it is impossible for a couch potato to be a good geographer, here are some...
the Best SHORT WALKS in
make a mistake in the Empire State!
OK. So you're not into climbing mountains
and running marathons. But you like being outside? Well, we have some great
short walks for you! By taking to these walkways and trails, you will learn
a lot about the geography of the Empire State. As long as you are in decent
shape, none of them should be that strenuous.
The map below shows the best twelve little hikes in New York.
a short description of each of the twelve best short walks in New York State:
1. Fire Island: Take the ferry
over to Sailor’s Haven. Go early in the day to avoid crowds. Not only will
you experience one the Northeast’s best beaches, you can also see a Sunken
Forest, of skeleton trees mostly covered by dunes. Of course, you can always
cool off afterwards by taking a dip in the Atlantic Ocean.
2. Central Park: The centerpiece of
Midtown Manhattan is the venerable Central Park, designed by Frederick Olmstead.
The park must be explored on foot. This not only allows you to escape from
city congestion, but there are also many surprises around every curve. A
good way to see both the Metropolitan Museum of Art and the American Museum
of Natural History on the same day is to walk through the Park. (See the
Cultural Section of this website).
3. Brooklyn Bridge: Walking the span
of this engineering masterpiece is a unique New York experience, giving
you great views of the city’s skyline. This historic Roebling suspension
bridge connected Manhattan to Brooklyn, and it has been a popular Sunday
walk for the native New Yorkers for over a century. When in the Big Apple,
this is an experience that cannot be missed!
4. The Kingston Stockade is one of
the most historic places in the state that only can be explored properly
on foot. A wall was built under the orders of Gov. Peter Stuyvestant. The
stockade is long gone, but the old buildings remain. The Old Dutch Church,
the Ulster County Courthouse, and the Senate House are all short distances
from each other in this well-maintained community. Visit the Stockade Visitor Center
and they will provide you with information and suggested routes.
5. Kaaterskill Falls Trail: This
two-tiered waterfall was the inspiration for the artists of the Hudson School.
It is reached by a tricky trail beginning at Route 23A between Palenville
and Haines Falls in a deep valley known as the Kaaterskill Clove.
Don’t visit the Catskills without taking this hike! It is a stop on the Catskill
Trail road trip.
6. The State Capital Historic Walk:
Many visitors to Albany go to the Empire Plaza (photo on the left), but there
is much more to see in the surrounding neighborhoods. Start with an elevator
ride to the top of Corning Tower to get the "lay of the land." If you have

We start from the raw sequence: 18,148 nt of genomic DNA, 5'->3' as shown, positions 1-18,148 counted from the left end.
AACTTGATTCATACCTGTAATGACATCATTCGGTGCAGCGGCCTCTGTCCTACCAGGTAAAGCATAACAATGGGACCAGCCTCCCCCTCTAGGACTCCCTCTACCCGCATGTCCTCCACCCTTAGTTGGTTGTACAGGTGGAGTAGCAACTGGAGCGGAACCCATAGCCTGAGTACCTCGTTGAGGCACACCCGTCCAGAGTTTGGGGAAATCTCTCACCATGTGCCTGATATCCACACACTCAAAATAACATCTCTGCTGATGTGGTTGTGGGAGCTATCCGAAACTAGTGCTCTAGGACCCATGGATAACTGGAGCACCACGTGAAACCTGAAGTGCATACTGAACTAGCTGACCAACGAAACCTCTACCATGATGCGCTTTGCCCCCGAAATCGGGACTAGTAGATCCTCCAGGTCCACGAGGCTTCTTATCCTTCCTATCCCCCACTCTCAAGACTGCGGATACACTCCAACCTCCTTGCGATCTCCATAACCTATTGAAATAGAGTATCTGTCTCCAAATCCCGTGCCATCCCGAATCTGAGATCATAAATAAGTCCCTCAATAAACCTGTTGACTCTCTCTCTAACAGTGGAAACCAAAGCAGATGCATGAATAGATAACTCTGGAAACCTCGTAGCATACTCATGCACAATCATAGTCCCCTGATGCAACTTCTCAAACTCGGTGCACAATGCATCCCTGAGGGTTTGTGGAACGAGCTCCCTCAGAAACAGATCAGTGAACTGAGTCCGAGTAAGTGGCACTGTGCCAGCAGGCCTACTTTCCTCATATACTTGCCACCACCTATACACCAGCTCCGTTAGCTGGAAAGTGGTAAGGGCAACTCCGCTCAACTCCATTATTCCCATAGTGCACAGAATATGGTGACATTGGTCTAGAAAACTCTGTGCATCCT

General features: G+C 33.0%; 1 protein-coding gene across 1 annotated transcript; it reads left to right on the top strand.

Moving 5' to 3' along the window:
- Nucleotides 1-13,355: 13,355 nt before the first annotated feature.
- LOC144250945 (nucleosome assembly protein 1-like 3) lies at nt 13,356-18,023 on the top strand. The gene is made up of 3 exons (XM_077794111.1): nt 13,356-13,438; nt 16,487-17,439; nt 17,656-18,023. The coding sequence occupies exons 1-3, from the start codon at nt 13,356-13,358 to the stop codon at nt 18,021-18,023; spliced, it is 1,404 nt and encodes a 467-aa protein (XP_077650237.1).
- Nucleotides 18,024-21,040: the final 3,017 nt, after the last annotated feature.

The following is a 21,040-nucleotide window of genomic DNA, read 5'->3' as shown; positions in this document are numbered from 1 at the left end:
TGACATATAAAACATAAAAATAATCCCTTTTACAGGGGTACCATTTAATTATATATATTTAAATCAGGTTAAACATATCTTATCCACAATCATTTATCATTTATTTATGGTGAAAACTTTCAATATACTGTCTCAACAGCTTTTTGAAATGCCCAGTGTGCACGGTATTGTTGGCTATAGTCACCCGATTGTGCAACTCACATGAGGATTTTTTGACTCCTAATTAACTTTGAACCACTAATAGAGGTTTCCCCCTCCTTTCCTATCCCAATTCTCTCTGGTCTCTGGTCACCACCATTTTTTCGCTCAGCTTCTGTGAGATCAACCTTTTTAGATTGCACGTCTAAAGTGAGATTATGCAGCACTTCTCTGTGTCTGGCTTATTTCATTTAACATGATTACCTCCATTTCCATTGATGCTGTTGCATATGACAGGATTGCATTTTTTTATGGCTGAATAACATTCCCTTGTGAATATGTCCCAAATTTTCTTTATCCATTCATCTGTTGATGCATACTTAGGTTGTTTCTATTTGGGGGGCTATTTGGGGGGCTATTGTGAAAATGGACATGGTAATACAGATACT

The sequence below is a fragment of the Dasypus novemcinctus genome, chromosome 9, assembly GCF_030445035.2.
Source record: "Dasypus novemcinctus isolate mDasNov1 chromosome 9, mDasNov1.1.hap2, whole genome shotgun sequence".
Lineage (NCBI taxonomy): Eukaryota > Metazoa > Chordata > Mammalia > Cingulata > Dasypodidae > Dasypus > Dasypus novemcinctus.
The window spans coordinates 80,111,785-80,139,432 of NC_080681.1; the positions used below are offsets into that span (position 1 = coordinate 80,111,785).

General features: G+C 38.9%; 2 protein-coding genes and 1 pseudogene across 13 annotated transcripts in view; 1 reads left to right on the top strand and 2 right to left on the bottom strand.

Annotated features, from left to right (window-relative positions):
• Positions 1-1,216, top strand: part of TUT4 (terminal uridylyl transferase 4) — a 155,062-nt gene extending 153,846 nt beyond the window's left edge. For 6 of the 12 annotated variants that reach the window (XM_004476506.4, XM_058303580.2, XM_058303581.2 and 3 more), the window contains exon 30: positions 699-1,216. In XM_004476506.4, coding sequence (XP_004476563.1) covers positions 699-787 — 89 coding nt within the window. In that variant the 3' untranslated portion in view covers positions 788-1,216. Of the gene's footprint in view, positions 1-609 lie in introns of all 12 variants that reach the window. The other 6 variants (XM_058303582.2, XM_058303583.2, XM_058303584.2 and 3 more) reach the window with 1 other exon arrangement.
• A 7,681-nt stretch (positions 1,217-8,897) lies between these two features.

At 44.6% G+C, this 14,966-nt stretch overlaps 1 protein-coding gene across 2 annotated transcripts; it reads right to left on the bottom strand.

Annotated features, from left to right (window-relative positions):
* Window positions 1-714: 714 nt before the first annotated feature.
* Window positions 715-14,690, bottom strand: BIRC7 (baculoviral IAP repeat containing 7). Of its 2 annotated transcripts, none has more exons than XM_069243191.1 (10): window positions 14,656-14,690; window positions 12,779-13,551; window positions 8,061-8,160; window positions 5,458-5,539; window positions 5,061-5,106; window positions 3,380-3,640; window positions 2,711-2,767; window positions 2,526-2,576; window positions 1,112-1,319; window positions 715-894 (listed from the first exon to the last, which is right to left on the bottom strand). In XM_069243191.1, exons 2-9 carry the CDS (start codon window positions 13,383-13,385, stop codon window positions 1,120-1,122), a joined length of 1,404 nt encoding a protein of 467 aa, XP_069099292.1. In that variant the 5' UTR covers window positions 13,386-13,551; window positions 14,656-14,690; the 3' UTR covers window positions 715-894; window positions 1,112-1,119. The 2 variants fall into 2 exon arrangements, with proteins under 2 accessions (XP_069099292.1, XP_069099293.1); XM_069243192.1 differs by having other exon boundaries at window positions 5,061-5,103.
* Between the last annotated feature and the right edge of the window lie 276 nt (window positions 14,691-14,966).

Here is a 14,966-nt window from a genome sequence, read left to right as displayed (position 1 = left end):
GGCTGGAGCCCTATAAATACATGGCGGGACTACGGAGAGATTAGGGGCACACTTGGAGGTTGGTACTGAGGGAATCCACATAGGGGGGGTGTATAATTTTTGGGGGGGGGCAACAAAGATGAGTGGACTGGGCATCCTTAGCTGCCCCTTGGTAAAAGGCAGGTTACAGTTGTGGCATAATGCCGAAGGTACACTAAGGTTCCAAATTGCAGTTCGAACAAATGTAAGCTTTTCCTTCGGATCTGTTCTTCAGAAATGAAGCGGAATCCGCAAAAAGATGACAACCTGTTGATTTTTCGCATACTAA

plenty of time, visit the New York State Museum and tour the Capitol. Then
walk downhill toward the Hudson River. You will be surprised by the interesting
architecture of the homes and office buildings. And you definitely should
visit St. Peter's Episcopal Church, an Albany landmark since 1715. If you
want guided tours, visit http://www.albany.org/.
7. Roaring Brook Falls Trail: Located
just south of the little Adirondack hamlet of St. Huberts, in the Keene
Valley, is a short 1/2 walk through hardwood forest to Roaring Brook Falls.
It is a nice easy way to experience "wildnerness." Few hikers return without
understanding the importance of preserving the Adirondacks forever wild.
More adventurous walkers can take the upper trail
to see the falls from above. But the view from below is inspring in its
8. Adirondack Visitor Center Trails:
On the other side of the High Peaks is another treasure of the mountains,
the Adirondack Visitor Center. It is located outside Paul Smiths
(on NY 30 northwest of Saranac Lake). There is a nice museum indoors,
but the real attraction are the magnificent trails, both short and long,
easy and challenging. The Barnum Brook Trail (photo on the right)
is a good introduction to the wilderness experience. Other trails go through
forests, bogs, meadows.
9. Moss Island (Little Falls): This
small park is wedged between Lock 17 of the Erie Canal and the Mohawk River.
Not only can you watch boats locking through, but you can “get lost” on the
rocks of the island, including some strange formations made during the end
of the Ice Age. What's nice is that you can leave the trails without worrying
about getting lost. (This walk is part of the Mohawk
Valley Loop road trip.)
10. Robert H. Treman Park: This Finger
Lake gorge is located around ten miles south of Ithaca. The best walk is
at the Upper Park, featuring the best features of a “hanging valley,” a tributary
stream (Enfield Creek) that flows into a deeply glacially-carved valley.
The best view is of Lucifer Falls, but there are great vistas around every
turn. You can hike along the creek, or take the rim trail. (See photo at
top of the page).
11. Red House Lake (Allegany State
Park): This small lake is centered in the only region in the state not
to be glaciated during the Ice Age. Walking or biking around Red House Lake
gives you a nice view of a landscape that seems out of place in New York,
since it is angular and there are no troughs like near Ithaca. Make this
one of your stops if you take the Lake Erie-Allegany
Trail road trip!
12. Three Sisters Islands:
Goat Island is wedged between the two falls of Niagara. Above the falls,
on the south side lie the Three Sisters, which extend out into the
awesome rapids of the Canadian channel. The islands are connected by bridges
designed by Frederick Olmstead, of Central Park fame. The entire island has
good walking trails, so you can continue downstream to the falls themselves,
if you feel so inclined.
to go to see New York Geography
up close and personal.
on the links below!